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exploring wine with tim fish

California Merlot: the Good News and the Bad

While the 2009 vintage shines, consumers must shop carefully for 2010s and 2011s
Photo by: David Yellen

Posted: Jul 31, 2013 11:00am ET

Back in grade school, there was always a smartass who'd taped a sign to a kid's back. California Merlot has been wearing one of those signs for years now, and it reads "Kick Me." The 1990s boom years are long gone, even though Merlot is still popular with consumers looking for an easygoing red for $10 to $20. There are a few high-end Merlot producers like Duckhorn, Lewis and Pahlmeyer that can charge a premium, but many wineries with $25 to $50 bottles can't give them away.

But if the 2009 vintage proved anything, it's way too soon to write off California Merlot. Quality has been on a gradual upswing since 2006, as growers began weeding out the good vineyards from the mediocre and winemakers made improvements in the cellar. Pinot Noir went through a similar process years ago, and look what California achieves with it today.

Now that I've softened you up with the good news, here's the bad: 2010 is not a great vintage for Merlot, and 2011 looks even less promising. Sometimes, growing seasons just don't cooperate, especially with a finicky grape like Merlot.

The 2010s vary widely in style and quality. Some are soft and lack completion or focus, while others have firm tannins and brawny herb components, but not a lot of fruit to wrap around it. A few top producers pulled off outstanding Merlots, including Coup de Foudre and PlumpJack, but the bulk of the 2010s fall solidly in the very good range, a rating of 85 to 89 points on Wine Spectator's 100-point scale.

It makes sense when you consider that 2010 was a year of extremes, with historically low temperatures in the spring delaying the growing season and then a flood of rain around Memorial Day when many vines were in bloom. It was one of the coolest summers on record, but in late August much of the state baked in a heat wave, followed by a deluge of rain in early October.

2011 was similar but even more challenging for Merlot. Spring offered cool, soggy weather and frost, plus a big rainstorm in Northern California in early June, which led to problems with rot and mildew, something thin-skinned Merlot doesn't tolerate. A storm arrived in Napa and Sonoma the first of October, effectively ending harvest.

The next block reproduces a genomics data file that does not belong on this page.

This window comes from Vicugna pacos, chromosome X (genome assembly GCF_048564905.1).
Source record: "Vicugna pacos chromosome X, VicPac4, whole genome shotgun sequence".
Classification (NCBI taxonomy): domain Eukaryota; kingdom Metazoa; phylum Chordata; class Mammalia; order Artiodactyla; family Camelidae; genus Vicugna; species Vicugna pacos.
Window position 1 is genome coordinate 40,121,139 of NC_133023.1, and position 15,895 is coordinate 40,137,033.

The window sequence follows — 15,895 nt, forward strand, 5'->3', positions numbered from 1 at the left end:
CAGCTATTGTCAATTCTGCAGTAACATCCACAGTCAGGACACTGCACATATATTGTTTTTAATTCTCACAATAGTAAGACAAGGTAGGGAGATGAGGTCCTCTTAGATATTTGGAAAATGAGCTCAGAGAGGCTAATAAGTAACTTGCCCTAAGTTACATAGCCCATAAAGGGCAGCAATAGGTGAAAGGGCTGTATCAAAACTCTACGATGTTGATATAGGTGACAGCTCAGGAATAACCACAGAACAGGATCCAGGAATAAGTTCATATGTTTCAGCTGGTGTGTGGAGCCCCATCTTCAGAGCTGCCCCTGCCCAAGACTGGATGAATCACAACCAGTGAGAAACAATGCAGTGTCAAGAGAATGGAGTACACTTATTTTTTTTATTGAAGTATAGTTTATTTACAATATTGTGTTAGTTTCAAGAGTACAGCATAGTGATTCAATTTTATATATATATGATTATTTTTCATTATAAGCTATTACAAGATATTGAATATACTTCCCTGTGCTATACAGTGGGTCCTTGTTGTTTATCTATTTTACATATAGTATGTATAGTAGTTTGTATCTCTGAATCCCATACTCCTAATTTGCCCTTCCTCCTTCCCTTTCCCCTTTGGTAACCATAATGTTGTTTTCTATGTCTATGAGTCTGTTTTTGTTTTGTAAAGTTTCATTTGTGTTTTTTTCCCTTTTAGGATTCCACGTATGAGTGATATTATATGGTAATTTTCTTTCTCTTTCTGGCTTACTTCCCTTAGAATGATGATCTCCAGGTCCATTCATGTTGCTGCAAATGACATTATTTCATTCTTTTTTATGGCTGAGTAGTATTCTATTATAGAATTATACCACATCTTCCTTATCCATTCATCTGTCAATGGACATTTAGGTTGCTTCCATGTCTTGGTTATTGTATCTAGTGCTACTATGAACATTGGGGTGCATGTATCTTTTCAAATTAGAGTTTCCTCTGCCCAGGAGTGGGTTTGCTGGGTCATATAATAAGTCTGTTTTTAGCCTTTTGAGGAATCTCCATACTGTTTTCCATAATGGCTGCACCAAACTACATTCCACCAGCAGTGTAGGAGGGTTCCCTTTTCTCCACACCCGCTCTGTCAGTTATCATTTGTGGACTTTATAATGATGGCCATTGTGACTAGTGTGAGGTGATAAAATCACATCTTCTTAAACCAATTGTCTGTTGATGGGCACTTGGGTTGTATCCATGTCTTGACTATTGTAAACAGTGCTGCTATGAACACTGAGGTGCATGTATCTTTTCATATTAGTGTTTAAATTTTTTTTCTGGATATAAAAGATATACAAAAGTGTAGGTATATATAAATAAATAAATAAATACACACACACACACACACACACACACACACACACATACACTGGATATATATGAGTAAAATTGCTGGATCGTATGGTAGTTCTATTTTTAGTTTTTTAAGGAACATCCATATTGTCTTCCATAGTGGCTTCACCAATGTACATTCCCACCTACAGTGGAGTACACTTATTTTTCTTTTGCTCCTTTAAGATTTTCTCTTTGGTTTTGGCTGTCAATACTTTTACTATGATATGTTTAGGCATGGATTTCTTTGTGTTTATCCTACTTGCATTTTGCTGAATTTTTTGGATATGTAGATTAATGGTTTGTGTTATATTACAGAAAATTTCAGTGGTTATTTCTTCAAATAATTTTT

I've only tasted a handful of 2011s, and many of the reviews are not yet in our database, but the wines tend to be lean, quite tart and herbal. If you're looking for great structure or plush flavors, it might not be the vintage for you.

I'll detail all of this and more in my annual Merlot report in the Nov. 30 issue.  In the mean time, WineSpectator.com members can check the latest reviews for 2010 and 2011 California Merlot.

 

Mark Lyon
Sonoma, California —  July 31, 2013 8:30pm ET
If you didn't harvest California Merlot prior to the 2010, or worst 2011 deluge, it was diminished in color, tannins and concentration. Merlot just doesn't handle the rains was well as Cabernet. I did notice more herbal qualities in 2010 and more so with 2011 California Merlots. So, I went more for "charming" than "fruit forward" that vintage and did not play "sugar roulette" with hang time with Merlot. Winemakers aren't always blessed with warm, sunny vintages. I did give more of a nod for 2010 over 2011.

The Bordelais are acutely aware that earlier maturing vintages (ie, cooler, rain challenged) should be drunk up sooner while your riper, richer vintages are aging. I'm enjoying 2007 Pomerols now; even though they lack concentration of the 2005 & 2006.
Troy Peterson
Burbank, CA —  August 1, 2013 5:22pm ET
I'll be sure to just keep sharing my 09's with my Merlot-snob friends then. I don't want to give them any ammunition against one of my favorite grapes. Go Lewis!
Chris Haag
Vancouver, BC —  August 7, 2013 12:32am ET
Tim, have you tried Pride's 2011 Merlot? If so, any thoughts or comments?

Thanks,

chris haag

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